If we had taken a right at the entrance, we would have been on the Blue Ridge Parkway. The Skyline Drive The Skyline Drive heads 105 miles north to Front Royal ,and the Blue Ridge Parkway The Blue Ridge Parkway heads south for 469 miles through some of the highest ridges ( 6,000 feet) and links into the Great Smoky Mountains National Park The Great Smoky Mountains National Park. Both drives follow the ridges of the Blue Ridge Mountains.
The Skyline Drive has many, many scenic overlooks (75). This was a good time, late May, during the week.  The traffic was quite light and plenty of vacancy in the campgrounds along the Drive.
We were also quite lucky to have good weather with very little fog.
Our first overnight stop was at Loft Mountain, close to MM 80.
The deer are quite tame and we saw many in the campground.  
There are 500 miles of hiking trails in the park , including 101 miles of the Appalachian Trail.
What is this???
There are many Appalachian Trail Hikers in the campground and this group is using that line that some of you remember Sean setting up in campgrounds. It is a tightwire setup and they were trying to walk across it with limited success.  The ballet looking moves you see are just practice for balance on the line.  Unfortunately, I was not able to get a picture of them on the line.  Sean, you should have been there to give them pointers.
Jan and I were impressed at the facilities for distance hikers.
We used the laundry. Large machines, clean and very efficient.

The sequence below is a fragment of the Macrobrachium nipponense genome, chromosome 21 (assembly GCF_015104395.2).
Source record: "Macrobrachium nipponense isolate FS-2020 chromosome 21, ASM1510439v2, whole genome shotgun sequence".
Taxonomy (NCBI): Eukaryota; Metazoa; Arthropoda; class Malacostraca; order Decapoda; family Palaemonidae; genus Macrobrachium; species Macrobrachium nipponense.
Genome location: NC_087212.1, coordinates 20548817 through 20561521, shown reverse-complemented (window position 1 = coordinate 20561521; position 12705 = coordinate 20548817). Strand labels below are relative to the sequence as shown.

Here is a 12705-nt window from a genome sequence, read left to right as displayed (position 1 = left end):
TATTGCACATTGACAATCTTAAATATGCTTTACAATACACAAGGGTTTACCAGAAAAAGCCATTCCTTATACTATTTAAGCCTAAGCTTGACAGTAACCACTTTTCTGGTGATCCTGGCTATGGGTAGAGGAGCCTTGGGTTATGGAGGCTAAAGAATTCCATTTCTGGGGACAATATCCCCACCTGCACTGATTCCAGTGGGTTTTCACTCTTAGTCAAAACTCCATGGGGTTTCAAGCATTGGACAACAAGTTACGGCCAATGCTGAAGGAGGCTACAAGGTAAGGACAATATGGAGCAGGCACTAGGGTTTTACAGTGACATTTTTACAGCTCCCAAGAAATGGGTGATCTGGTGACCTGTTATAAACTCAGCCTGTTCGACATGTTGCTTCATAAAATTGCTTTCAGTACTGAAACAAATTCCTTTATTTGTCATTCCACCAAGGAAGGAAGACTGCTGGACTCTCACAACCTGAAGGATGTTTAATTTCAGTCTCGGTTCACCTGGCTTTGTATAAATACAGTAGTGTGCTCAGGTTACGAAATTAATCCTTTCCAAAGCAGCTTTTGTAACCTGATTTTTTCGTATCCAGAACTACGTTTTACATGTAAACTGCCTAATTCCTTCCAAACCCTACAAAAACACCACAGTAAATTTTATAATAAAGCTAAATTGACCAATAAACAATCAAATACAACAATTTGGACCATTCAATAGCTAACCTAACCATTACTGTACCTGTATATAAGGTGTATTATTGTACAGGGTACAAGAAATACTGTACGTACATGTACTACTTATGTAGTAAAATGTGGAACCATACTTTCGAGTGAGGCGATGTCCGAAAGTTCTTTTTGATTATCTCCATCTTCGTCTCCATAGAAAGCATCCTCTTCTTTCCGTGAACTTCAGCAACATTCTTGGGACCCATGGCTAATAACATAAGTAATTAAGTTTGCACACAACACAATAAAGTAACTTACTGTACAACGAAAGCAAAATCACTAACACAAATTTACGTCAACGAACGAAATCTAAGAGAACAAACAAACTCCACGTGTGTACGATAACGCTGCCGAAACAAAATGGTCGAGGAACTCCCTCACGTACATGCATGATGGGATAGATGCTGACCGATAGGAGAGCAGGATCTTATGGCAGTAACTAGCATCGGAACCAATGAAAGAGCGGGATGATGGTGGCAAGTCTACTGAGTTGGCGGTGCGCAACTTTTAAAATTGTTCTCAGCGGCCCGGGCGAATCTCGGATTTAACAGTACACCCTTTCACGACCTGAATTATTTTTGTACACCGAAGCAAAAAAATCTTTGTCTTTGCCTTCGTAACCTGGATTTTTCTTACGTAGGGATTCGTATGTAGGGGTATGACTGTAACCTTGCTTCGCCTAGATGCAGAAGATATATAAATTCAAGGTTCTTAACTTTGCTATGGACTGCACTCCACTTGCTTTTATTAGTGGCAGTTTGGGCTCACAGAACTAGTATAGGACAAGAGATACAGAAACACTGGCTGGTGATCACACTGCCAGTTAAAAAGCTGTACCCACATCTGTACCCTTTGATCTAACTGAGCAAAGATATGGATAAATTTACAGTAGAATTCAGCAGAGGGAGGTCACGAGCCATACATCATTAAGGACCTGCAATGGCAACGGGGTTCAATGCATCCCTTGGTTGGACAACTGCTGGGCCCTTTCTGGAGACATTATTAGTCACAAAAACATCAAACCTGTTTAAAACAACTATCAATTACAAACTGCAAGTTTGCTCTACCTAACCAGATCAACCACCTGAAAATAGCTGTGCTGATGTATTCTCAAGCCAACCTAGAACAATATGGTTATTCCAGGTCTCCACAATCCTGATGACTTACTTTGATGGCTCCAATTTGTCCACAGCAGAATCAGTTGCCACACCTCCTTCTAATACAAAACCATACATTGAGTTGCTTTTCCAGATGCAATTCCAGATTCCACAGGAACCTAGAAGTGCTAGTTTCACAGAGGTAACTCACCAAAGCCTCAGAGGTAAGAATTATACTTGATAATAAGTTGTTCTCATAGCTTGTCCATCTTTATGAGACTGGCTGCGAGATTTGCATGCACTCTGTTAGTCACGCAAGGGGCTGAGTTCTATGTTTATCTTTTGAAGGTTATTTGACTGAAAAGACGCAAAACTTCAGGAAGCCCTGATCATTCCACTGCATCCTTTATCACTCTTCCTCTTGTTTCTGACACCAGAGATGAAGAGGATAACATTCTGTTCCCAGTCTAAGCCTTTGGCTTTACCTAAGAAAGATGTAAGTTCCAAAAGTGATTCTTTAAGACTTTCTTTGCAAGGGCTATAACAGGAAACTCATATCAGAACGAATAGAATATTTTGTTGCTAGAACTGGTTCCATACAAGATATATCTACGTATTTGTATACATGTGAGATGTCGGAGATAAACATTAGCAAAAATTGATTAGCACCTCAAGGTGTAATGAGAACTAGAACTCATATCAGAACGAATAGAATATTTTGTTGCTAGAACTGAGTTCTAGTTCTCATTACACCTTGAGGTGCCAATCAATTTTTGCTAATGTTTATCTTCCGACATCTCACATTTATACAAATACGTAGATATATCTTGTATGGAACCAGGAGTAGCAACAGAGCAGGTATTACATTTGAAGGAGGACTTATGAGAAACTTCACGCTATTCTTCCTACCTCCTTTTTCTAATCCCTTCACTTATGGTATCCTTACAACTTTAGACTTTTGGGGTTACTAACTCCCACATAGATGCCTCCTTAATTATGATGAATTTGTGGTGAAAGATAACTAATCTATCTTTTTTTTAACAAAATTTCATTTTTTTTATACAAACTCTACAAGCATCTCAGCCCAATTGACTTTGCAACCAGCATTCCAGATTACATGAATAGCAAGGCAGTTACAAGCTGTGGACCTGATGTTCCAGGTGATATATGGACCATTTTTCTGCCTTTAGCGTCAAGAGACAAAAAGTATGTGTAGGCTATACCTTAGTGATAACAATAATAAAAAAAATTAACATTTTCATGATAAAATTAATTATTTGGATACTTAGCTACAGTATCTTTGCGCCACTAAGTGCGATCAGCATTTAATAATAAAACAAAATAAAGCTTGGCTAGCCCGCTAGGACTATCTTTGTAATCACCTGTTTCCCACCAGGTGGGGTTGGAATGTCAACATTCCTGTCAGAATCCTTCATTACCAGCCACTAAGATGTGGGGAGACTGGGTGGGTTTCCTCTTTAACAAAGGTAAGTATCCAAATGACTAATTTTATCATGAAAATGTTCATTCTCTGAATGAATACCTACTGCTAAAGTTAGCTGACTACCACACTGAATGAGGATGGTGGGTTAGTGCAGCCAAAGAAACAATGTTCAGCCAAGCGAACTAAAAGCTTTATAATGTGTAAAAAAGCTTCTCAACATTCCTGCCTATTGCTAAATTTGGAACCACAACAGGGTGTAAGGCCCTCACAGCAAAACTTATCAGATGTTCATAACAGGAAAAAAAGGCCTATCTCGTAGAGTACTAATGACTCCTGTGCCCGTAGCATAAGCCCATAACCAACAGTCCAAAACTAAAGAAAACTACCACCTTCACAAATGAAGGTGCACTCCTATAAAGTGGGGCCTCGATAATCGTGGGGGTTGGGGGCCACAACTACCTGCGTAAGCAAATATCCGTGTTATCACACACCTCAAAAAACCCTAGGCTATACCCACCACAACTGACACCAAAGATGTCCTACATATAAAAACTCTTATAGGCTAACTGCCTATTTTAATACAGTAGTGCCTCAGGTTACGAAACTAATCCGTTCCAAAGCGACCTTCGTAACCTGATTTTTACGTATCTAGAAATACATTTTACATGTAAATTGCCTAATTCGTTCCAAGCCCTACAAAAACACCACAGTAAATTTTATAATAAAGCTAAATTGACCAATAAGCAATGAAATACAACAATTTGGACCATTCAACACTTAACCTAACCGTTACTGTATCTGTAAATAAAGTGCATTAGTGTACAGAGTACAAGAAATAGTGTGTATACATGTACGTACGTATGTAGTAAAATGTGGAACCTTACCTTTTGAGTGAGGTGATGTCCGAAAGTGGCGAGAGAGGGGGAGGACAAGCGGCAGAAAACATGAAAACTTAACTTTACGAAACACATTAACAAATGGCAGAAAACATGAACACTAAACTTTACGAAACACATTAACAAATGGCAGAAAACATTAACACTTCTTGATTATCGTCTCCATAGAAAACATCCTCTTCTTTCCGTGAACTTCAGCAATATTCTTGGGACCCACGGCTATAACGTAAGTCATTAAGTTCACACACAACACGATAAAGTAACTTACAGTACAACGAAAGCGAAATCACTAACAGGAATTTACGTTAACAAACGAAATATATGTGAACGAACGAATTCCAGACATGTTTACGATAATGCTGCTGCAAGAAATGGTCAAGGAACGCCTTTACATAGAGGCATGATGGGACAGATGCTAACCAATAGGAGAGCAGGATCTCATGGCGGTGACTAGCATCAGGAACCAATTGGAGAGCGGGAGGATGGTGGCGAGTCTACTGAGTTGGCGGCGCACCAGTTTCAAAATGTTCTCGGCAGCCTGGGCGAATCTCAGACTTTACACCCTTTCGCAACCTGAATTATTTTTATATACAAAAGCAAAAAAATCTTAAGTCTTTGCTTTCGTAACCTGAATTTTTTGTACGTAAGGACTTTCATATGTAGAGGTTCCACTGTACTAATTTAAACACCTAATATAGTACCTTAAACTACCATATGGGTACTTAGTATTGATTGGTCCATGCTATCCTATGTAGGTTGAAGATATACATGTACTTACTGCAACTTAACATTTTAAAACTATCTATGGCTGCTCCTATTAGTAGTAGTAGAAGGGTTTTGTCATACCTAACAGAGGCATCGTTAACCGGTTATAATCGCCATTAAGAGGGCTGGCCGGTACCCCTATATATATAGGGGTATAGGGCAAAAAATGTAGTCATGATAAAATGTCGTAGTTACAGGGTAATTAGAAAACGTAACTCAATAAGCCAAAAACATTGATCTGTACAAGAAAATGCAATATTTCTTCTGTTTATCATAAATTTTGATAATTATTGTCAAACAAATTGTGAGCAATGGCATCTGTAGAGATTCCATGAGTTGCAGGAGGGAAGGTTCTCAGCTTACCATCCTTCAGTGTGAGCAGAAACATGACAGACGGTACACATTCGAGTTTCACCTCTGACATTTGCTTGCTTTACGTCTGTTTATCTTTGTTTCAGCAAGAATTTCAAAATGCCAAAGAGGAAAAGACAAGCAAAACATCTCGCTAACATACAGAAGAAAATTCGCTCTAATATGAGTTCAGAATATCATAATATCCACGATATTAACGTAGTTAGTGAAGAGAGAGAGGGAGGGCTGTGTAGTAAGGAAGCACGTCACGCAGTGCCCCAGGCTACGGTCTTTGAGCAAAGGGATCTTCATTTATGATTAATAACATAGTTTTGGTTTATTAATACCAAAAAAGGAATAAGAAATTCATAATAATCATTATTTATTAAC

Near the laundry was the camp and hiking store. well stocked with all things needed for hiking and camping, including frozen meat packages for the Trail hikers who might want to live it up.
The showers were also right there. Clean , modern , and efficient.
Also, they had a large number of outlets to charge phones, etc.
Eustis enjoys the Spring views.
Every few miles is another jaw dropping view.
This is close to Big Meadows.  
Yes, we took a lot of pictures.
We will try to just post a very few,  Honest.
Next stop is Big Meadows which is a large stop along the way.  
It includes a gas station, a store and grill, the Byrd Visitor Center, a campground, a lodge, a laundry, a picnic area, and great views of the area including the deer and birds.
Jan and I were quite surprised at the nice spot we were given.  Very level, large, and good separation from other sites.  We expected a much tighter campground with very little yard area. 
Loft Mountain was $7.50 for one night with our senior pass.  Big Meadows Campground was $10 per night with our senior pass.
Campers should note that Big Meadows keeps a fairly large number of sites as non-reservation sites. That means that even in the busy season, you have a good chance of finding an empty site.
On the 100th anniversary of the National Park Service, it is fitting to add a picture of John Muir, the great catalyst for many of the National Parks, beginning with Yellowstone. If you haven't had a chance, the Ken Burns series is a great video collection.   This picture was taken in his favorite Sierras.
Yellowstone was the very first park in 1872.  
FDR was very instrumental in the completion of the Shenandoah National Park and the Skyline Drive. FDR dedication  July 3, 1936.
His creation of the CCC, which we mention often all around the country, allowed a number of CCC camps along the drive working on the road and the stops along the way. 
Many CCC walls and buildings are still in evidence here.
As we often do at National Parks, Jan and I visited the Byrd Center, toured the museum , and watched a great movie about the Park.